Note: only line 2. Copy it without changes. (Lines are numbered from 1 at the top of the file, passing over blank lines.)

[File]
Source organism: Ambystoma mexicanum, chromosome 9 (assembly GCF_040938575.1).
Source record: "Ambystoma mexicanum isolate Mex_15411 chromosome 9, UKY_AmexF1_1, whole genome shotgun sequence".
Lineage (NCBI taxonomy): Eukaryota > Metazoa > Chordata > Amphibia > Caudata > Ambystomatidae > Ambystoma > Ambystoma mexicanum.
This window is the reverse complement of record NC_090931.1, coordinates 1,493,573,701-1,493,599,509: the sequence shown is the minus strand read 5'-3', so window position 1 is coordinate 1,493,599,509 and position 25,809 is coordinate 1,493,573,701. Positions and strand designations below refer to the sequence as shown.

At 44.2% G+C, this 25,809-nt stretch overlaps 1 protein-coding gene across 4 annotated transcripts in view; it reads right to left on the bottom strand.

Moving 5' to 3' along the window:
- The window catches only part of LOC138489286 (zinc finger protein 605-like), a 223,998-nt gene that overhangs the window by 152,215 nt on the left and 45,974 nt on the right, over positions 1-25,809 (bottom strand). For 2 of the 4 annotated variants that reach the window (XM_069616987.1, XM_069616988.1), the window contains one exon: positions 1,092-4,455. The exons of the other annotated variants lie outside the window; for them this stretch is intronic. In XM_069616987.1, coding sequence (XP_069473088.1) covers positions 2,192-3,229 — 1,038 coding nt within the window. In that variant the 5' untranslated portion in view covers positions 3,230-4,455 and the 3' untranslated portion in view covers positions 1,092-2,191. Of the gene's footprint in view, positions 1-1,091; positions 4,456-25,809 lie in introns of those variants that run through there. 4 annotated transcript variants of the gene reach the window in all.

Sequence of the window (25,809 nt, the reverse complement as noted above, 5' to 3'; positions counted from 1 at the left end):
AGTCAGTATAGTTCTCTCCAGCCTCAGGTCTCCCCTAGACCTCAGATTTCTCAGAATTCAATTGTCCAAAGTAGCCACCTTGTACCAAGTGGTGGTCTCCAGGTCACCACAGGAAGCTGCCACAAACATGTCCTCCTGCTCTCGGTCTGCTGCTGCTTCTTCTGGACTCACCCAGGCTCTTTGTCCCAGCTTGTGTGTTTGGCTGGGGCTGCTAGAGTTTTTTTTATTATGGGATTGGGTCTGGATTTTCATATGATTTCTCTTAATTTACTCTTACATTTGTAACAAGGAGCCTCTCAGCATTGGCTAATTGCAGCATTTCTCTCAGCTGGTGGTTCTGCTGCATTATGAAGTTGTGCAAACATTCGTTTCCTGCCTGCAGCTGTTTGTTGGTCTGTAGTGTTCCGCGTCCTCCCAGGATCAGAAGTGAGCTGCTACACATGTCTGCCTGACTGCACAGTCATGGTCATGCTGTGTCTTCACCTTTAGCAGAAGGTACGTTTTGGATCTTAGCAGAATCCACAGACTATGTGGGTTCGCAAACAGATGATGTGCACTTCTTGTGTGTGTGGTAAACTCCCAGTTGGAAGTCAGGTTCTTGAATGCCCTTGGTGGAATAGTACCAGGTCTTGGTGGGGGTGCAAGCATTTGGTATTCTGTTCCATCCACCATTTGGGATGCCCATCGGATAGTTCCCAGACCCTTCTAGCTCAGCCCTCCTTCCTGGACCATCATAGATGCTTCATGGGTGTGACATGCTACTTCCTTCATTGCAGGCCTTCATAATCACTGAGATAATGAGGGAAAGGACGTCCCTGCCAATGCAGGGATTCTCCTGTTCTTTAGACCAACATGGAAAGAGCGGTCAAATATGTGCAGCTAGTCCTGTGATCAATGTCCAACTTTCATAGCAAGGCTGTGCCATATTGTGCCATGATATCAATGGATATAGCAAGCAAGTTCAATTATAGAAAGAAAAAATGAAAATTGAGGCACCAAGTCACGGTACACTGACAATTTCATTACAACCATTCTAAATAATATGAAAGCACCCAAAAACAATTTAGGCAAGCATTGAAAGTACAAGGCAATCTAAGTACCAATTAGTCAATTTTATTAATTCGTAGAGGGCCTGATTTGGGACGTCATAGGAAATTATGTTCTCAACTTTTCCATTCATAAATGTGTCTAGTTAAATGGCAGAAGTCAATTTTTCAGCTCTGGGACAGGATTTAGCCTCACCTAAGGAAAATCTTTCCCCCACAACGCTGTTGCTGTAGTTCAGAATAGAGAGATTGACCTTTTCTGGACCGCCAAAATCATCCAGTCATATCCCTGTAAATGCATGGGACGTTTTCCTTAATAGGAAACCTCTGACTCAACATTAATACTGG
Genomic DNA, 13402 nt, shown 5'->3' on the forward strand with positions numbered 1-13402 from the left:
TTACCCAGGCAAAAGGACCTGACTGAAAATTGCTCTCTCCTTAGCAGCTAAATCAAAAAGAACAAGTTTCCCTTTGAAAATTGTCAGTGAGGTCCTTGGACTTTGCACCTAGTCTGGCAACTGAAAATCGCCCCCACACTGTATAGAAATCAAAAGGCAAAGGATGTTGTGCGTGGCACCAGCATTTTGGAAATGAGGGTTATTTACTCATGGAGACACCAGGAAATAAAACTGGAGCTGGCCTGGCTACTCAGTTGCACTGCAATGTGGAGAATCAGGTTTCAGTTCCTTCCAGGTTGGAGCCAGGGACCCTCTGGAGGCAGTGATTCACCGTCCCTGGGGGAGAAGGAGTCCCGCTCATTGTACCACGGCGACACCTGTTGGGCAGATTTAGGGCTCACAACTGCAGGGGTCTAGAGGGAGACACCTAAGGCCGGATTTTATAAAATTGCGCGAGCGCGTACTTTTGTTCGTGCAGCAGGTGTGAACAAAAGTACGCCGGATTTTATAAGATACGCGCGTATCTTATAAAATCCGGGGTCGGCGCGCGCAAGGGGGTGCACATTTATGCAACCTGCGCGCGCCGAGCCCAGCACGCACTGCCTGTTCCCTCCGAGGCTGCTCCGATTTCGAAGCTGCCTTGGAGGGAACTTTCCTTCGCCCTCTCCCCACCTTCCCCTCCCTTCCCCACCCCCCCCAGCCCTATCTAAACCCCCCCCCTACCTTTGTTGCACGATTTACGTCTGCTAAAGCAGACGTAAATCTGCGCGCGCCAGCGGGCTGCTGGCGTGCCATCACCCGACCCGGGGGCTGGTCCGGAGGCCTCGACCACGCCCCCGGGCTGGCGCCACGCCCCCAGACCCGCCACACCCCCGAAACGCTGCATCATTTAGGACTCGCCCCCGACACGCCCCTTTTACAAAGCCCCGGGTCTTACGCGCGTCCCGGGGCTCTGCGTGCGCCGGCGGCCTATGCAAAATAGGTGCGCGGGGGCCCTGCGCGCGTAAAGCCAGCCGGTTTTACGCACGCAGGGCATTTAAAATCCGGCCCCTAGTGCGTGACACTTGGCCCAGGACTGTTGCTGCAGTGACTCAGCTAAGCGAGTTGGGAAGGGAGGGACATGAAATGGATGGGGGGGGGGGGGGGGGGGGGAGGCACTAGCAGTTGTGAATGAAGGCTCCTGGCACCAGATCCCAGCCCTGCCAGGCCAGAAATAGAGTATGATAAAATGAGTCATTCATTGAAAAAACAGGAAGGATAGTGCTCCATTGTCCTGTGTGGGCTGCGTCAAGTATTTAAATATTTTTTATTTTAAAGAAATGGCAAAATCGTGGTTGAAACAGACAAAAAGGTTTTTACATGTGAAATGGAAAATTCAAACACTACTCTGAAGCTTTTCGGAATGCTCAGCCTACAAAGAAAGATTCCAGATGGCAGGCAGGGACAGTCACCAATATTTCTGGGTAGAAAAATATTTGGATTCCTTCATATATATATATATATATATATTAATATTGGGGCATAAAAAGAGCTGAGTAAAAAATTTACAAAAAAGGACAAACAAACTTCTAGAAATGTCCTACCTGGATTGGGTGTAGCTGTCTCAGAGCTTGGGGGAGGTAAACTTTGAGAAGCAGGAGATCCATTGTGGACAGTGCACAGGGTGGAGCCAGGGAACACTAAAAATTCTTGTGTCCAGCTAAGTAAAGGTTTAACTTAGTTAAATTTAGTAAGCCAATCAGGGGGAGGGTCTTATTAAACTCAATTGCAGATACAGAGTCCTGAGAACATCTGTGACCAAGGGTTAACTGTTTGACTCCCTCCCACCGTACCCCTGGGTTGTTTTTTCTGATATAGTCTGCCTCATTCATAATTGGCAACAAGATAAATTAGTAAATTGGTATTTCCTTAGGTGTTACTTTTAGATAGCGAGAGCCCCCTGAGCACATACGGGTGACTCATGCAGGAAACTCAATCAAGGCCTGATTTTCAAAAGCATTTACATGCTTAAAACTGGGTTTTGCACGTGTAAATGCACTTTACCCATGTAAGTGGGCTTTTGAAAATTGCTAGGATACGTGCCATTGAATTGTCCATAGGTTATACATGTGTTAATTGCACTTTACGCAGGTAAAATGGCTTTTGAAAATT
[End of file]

Source record: "Ambystoma mexicanum isolate Mex_15411 chromosome 9, UKY_AmexF1_1, whole genome shotgun sequence".